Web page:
Ancient religions, beef-besmirched french fries and a Mc-million-dollar settlement will tangle in a Chicago courtroom next week.
At stake is more than $12 million that Ronald McDonald's corporate ringmasters have agreed to pay for not telling people for more than a decade that a "natural flavoring" in their potatoes owes more to cows than spuds.
The class-action lawsuits filed last year included Hindus, Sikhs, Jews and vegetarians - all groups with clear reasons for wanting beef-free fries.
But this week, American Muslims started an e-mail campaign, saying that the Islamic food code called "halal" means they were just as injured by McDonald's and should be included in the settlement.
Muslims who follow halal are supposed to avoid eating beef that was not slaughtered according to specific ritual requirements. Muslims who ate McDonald's fries assuming that the potatoes were halal have until Monday to officially register their unhappiness with a judge in Chicago.
"Personally, I started eating the fries based on the information they [McDonald's] gave," said Abdul Malik Mujahid, president of Soundvision, which sells Islam-related products, and former national president of the Islamic Circle of North America. "Muslim consumers should have been part of the lawsuit to begin with."
That only a smidgen of beef was included in the fries didn't make it acceptable, said Cherie Travis, a Chicago-area vegetarian who has been active in the legal fight. She is working with a lawyer who is trying to gain formal recognition for Muslims in the settlement.
"What if they said, 'There's only a little bit of poodle in there'? If you're offended, the quantity is not the issue," she said.
"Some of the groups included in the settlement have nothing to do with groups actually harmed by all this," said Atul Badwal of Houston. He and three other Hindus originally named in the Texas suit discharged their lawyers earlier this year but were replaced by other Hindus.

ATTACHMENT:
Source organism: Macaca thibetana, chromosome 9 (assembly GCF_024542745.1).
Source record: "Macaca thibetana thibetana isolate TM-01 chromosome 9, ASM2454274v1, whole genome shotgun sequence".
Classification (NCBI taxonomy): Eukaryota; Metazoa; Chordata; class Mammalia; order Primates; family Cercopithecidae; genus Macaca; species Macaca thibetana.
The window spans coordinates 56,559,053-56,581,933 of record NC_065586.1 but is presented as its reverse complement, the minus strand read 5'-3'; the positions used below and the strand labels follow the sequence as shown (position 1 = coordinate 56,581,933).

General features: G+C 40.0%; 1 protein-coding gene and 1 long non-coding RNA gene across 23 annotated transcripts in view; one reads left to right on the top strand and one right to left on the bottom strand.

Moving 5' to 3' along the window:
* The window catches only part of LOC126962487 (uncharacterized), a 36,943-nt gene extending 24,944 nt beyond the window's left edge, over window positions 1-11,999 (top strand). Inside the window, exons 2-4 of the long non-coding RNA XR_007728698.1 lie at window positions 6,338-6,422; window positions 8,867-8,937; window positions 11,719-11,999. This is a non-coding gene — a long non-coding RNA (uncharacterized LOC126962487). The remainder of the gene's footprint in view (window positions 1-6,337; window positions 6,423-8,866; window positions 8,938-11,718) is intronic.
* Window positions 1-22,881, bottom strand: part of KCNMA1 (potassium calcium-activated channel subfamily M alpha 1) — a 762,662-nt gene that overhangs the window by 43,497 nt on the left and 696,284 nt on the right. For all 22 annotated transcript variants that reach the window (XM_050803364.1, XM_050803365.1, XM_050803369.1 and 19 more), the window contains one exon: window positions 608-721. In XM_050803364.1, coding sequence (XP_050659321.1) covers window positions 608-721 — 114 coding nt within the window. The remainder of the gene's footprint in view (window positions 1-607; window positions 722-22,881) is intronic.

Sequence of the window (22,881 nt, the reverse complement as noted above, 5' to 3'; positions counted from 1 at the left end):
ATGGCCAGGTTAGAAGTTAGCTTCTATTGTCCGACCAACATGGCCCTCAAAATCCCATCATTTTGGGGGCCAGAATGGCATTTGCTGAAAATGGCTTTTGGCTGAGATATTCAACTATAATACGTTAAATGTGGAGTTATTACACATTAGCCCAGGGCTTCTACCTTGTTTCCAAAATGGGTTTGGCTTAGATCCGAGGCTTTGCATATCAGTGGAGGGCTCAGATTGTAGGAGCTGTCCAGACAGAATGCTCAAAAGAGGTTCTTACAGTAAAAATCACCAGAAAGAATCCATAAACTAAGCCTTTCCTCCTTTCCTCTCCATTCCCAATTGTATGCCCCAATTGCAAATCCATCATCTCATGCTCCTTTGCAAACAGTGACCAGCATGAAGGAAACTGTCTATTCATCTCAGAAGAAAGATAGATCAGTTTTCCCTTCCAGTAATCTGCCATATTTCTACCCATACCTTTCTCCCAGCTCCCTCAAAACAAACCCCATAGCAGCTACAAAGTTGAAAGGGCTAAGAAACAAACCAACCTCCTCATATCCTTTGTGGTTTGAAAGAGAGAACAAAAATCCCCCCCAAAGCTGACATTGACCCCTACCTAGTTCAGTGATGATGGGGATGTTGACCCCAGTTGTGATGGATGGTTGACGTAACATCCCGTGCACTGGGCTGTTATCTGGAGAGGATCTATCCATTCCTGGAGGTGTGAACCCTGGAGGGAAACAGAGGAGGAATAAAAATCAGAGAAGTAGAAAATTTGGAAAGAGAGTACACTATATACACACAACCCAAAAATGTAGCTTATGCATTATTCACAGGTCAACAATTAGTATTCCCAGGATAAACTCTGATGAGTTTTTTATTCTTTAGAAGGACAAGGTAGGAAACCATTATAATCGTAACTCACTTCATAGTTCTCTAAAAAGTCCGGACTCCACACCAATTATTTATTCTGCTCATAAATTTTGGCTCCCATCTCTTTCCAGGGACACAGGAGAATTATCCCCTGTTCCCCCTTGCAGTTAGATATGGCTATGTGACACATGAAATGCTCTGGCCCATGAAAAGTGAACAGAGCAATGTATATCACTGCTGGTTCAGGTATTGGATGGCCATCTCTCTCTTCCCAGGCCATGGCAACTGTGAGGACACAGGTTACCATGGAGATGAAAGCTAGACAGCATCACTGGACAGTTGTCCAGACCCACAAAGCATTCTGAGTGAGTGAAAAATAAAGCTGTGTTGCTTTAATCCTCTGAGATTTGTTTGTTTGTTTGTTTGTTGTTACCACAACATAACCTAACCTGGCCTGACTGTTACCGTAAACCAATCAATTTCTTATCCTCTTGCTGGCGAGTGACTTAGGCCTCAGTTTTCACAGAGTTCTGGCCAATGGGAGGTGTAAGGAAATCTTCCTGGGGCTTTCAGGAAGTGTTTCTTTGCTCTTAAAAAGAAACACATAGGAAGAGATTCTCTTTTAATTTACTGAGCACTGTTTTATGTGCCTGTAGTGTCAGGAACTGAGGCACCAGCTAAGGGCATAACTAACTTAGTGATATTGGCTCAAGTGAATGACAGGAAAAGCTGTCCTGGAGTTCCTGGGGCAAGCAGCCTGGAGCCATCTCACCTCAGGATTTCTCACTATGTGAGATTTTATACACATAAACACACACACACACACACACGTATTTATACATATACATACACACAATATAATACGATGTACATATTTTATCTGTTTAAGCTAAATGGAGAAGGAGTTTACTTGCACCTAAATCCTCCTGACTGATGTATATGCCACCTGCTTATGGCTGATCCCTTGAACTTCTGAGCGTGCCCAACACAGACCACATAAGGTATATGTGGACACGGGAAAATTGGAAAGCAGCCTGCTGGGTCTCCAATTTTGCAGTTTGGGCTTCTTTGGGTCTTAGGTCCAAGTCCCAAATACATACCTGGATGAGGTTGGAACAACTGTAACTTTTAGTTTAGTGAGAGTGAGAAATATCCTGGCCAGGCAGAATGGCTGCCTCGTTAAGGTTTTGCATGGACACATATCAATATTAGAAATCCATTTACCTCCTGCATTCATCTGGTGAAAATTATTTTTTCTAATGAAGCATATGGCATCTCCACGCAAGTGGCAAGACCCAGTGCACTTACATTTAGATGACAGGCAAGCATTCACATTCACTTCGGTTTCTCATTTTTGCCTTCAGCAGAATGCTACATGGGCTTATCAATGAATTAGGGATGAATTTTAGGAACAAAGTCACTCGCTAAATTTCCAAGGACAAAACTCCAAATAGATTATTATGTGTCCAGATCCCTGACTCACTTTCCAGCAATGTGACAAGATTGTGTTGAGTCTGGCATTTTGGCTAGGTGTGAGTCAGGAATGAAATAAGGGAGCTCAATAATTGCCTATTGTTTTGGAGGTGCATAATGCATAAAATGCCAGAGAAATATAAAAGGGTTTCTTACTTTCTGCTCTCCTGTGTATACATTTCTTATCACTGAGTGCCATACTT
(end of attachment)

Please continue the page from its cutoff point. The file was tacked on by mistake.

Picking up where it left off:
And the Hindu lawyer who filed the first suit in Seattle filed a long protest last week, stating that the preliminary payout plan is the legal equivalent of junk food.
"The process is completely unfair, a sham, and full of conflict of interest," said Harish Bharti.
But lawyers in Texas, California, Illinois and New Jersey are struggling to keep the carefully crafted settlement - including more than $2.5 million in legal fees - from getting trashed.
The agreement is a good deal, said Cory Fein, a lawyer in the Houston law firm of Caddell & Chapman. It gets McDonald's to change its policy of hiding the origin of its flavorings, apologize for its misdeeds and provide considerable money to support causes of those who were injured, he said.
Inevitably, an agreement like this isn't going to satisfy everyone, he said.
"Our job is not to avoid making people mad," Mr. Fein said.
"It is to benefit the class the best way we can."
Muslims aren't named in the settlement simply because Muslims weren't part of the original suits, he said. Their interests will be served, he said, by money that is earmarked for support of vegetarian causes.
The settlement can be derailed in at least two ways. If enough people who are part of the group covered by the class-action suit file strong enough objections, the judge can decide to throw out the agreement.
And if more than 200 people who can prove they are members of the class tell the court that they want to "opt out" of the settlement and preserve their rights to file a separate lawsuit, McDonald's has the right to back out.
Monday is the deadline for either objecting or opting out.
Officially, McDonald's is watching and waiting.